allow me to say a few words before the briefings presented by my colleagues.
For ten days, Sudan has been ravaged by a deadly conflict – despite calls for a ceasefire from inside and outside the country.
At least 450 people have been killed – including four members of the United Nations family. More than 4,000 people have been injured, and tens of thousands have fled their homes.
Reports from Khartoum paint a devastating picture. People are trapped indoors, terrified, with dwindling supplies of food, water, medicines and fuel. Health services are near collapse, and according to the World Health Organization, several hospitals are being used by armed groups.
Across the country, there are reports of armed clashes. People have fled their homes in Blue Nile and North Kordofan states, and across Darfur.
Refugees and returnees have arrived in Chad, Egypt and South Sudan, and I thank the governments of those countries for their support.
These ten days of violence and chaos are heartbreaking.
A prolonged, full-scale war is unbearable to contemplate.
Sudan borders seven countries, all of which have either been involved in conflict or seen serious civil unrest over the past decade.
It is a gateway to the Sahel, where insecurity and political instability are making an already catastrophic humanitarian situation even worse.
Across the wider region, poverty and hunger are rampant.
The climate emergency, the global cost of living crisis, and soaring levels of debt are taking a terrible toll.
In some places, humanitarian aid is all that is keeping famine at bay.
The power struggle in Sudan is not only putting that country’s future at risk.
It is lighting a fuse that could detonate across borders, causing immense suffering for years, and setting development back for decades.
The fighting must stop immediately.
We need an all-out effort for peace.
I call on the parties to the conflict, on Generals Abdel Fattah al-Burhan and Mohamed Hamdan Daglo “Hemedti”, and the Sudanese Armed Forces and the Rapid Support Forces, to silence the guns.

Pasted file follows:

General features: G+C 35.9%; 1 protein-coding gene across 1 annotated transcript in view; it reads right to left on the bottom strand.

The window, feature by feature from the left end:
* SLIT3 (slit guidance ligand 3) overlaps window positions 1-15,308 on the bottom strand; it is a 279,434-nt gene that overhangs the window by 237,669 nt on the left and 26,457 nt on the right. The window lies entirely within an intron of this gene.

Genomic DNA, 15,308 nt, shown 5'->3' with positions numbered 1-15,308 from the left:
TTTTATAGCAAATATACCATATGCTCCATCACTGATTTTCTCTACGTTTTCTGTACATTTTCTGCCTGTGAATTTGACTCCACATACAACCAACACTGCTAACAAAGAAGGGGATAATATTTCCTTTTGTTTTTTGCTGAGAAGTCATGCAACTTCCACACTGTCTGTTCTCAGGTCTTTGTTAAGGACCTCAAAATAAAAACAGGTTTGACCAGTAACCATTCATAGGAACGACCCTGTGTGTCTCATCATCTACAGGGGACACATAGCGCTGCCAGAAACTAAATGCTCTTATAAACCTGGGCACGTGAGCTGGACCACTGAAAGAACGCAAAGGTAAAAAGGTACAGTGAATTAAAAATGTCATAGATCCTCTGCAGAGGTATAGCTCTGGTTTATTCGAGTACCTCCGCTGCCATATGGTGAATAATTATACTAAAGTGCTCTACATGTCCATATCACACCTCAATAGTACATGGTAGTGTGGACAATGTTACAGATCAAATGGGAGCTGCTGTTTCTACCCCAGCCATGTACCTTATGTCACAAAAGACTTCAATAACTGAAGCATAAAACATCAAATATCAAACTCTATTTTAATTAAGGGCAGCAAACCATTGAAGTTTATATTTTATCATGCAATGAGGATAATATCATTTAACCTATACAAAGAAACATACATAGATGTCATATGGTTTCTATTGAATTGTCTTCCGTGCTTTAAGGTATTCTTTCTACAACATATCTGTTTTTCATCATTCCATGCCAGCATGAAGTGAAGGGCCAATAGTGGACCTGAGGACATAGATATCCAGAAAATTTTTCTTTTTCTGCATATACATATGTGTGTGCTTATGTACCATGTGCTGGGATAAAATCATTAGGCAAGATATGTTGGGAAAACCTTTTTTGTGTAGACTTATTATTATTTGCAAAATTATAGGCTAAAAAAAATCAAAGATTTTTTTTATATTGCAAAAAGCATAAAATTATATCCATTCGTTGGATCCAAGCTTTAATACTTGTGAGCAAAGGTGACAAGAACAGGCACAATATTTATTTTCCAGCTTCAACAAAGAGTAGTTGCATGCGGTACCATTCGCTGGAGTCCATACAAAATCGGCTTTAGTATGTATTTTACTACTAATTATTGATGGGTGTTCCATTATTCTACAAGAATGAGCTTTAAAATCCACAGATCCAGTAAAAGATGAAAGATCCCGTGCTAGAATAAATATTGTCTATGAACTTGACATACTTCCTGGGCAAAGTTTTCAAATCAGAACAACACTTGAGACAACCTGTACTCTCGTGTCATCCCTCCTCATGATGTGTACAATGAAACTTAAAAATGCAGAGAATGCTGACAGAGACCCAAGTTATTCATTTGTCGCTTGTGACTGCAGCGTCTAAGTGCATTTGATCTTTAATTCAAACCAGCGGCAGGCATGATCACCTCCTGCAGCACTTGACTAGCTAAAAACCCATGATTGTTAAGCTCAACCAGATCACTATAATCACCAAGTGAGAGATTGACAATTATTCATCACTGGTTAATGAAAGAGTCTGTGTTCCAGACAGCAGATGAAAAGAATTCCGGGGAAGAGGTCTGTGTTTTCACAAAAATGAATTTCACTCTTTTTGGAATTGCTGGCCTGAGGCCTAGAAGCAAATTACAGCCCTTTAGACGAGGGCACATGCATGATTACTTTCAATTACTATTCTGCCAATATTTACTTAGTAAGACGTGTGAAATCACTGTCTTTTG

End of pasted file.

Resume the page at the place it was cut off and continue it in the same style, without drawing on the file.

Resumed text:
It is incumbent on Sudanese leaders to put the interests of their people front and centre.
This conflict will not, and must not, be resolved on the battle field – with the bodies of Sudan’s people.
The Sudanese people have made their wishes very clear. They want peace and the restoration of civilian rule through the transition to democracy.
The parties to the conflict must respect the 72-hour ceasefire brokered by the United States and come together to establish a permanent cessation of hostilities.
I urge all Council members and other Member States and regional organizations with influence to press them to de-escalate tensions and return to the negotiating table immediately.
Madame President, Excellencies,
I commend our Sudanese and international partners, including several present today, who are working to support peace in Sudan.
The United Nations has reconfigured our presence to protect our personnel and their families while staying and delivering support to the Sudanese people.
The UN’s leadership in Sudan, headed by my Special Representative Volker Perthes, remains in the country.
We are also establishing a hub in Port Sudan to enable us to continue to work with our partners in support of peace and to alleviate humanitarian suffering. One-third of Sudan’s people needed humanitarian aid even before the recent crisis; that number can only have risen sharply after the destruction of the past ten days.